- Animal Acts: Performing Species Today ed. by Una Chaudhuri, Holly Hughes
The past several years have seen what might be called “the animal turn” in the humanities and social sciences, Una Chaudhuri notes in her introduction to Animal Acts: Performing Species Today (1). It has been over 30 years since the publication of such foundational texts as John Berger’s “Why Look at Animals?” (1980) and Peter Singer’s Animal Liberation (1975), and critical animal studies is more relevant than ever. Developed concurrently with activist movements for animal welfare and the ethical treatment of animals, the interdisciplinary field of critical animal studies is significant because it examines interspecies relationality at a moment when awareness of ecological crisis is heightened. However, although critical animal studies has from its beginnings approached the figure of the animal through numerous disciplinary lenses — including philosophy, anthropology, literature, and cultural studies — only in the past decade has it come to include the work of theatre and performance scholars. Chaudhuri, in particular, has been a key contributor to this area of research, publishing numerous articles on the subject and guest-editing TDR’s special issue on “Animals and Performance” in 2007. Through their selection of performances and scholarly commentary, Chaudhuri and fellow Animal Acts editor Holly Hughes demonstrate that theatre and performance studies offers a unique contribution to the current “animal turn.” The collection draws readers’ attention to the multiple resonances of the verb “to act” as it includes performance texts that by turns act on behalf of animals, represent animals mimetically, and enact possible futures for interspecies relationships. Animal Acts shows that interspecies performances hold the power to change not only the way we see and interact with non-human animals, but also the way we understand ourselves.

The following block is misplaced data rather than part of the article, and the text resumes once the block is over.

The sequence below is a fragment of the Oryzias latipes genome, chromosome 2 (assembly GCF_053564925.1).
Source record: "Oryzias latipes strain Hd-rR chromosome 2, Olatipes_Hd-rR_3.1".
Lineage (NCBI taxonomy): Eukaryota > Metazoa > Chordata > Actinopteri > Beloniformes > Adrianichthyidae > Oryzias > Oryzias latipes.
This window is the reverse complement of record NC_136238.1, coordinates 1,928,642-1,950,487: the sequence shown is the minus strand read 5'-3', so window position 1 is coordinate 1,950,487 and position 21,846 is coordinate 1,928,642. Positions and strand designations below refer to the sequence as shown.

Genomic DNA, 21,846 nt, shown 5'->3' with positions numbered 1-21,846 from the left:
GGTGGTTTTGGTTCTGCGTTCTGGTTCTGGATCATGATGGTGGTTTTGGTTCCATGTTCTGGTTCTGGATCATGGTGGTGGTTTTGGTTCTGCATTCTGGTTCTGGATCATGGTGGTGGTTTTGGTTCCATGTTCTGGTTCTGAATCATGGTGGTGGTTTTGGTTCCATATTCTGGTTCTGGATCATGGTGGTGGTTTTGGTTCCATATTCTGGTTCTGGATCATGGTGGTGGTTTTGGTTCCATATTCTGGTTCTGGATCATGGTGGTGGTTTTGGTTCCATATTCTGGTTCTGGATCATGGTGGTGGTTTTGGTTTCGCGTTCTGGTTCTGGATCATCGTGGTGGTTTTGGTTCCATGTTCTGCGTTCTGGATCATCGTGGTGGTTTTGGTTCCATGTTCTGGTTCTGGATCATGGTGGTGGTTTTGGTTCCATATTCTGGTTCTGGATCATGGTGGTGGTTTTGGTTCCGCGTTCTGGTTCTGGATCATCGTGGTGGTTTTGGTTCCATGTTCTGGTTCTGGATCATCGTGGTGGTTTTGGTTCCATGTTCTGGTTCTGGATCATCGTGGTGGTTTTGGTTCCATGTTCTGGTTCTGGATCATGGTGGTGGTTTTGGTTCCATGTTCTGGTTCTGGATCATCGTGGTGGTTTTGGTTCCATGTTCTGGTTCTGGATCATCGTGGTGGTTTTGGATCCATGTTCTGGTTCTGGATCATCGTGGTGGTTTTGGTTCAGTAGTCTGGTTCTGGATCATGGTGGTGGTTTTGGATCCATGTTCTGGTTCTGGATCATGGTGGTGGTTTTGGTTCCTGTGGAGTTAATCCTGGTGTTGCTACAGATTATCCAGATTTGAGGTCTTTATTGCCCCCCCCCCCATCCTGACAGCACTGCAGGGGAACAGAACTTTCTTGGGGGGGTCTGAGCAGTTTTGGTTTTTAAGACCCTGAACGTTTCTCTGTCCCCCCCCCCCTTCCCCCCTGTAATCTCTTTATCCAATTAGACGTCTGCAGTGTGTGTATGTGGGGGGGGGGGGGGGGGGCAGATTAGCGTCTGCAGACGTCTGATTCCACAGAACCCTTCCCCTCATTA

It should be emphasized that Animal Acts is not a collection of essays about the intersection of performance studies and animal studies. Rather, it is a collection of performance texts by solo performers — including Rachel Rosenthal, Deke Weaver, and Jess Dobkin — with accompanying commentary by scholars such as Jill Dolan, Ann Pellegrini, and Cary Wolfe. One of the most successful aspects of this collection is the way it highlights embodied performance: [End Page 180] prioritizing performance texts by offering scholarly commentary in a supplementary position. The book includes a link to the University of Michigan Press’s website where readers can find video excerpts of many of the performances. This supplement gives a taste of the diversity of live events represented in the collection and reminds readers that the published texts are a documentation of embodied performances. Furthermore, the scholarly commentaries, which range from personal reflection to historical contextualization and performance analysis, follow the performance texts as opposed to introducing them. This foregrounding of the performance text valorizes the contributions that performance artists offer, rather than allowing discursive intervention to be attributed solely to the work of scholars. One such pairing is that of Holly Hughes’s The Dog and Pony Show (bring your own pony) (2010) with commentary by Donna Haraway. Haraway has made her own important contributions to the field of animal studies, yet here she provides a more personal reflection, taking up Hughes’s phrase “Dogs made us” (29) to explore her own relationship to animals and, more specifically, the experience she shares with Hughes of running with her dogs at agility trials. In relating her experience, Haraway offers the helpful phrase “becoming-with” (32) to describe the cofashioning of self that the dog and human partnership performs. Haraway’s commentary on Hughes’s performance provides one of the most successful of the performer-scholar pairings in the book because of the way it similarly performs with Hughes’s performance text, offering scholarly commentary alongside personal reflection.
Animal Acts is not a book about interspecies performance of the sort involving animals performing alongside human performance (as in the circus). In fact, with only one exception, none of the performances have animal performers. As Chaudhuri writes, “animal presence...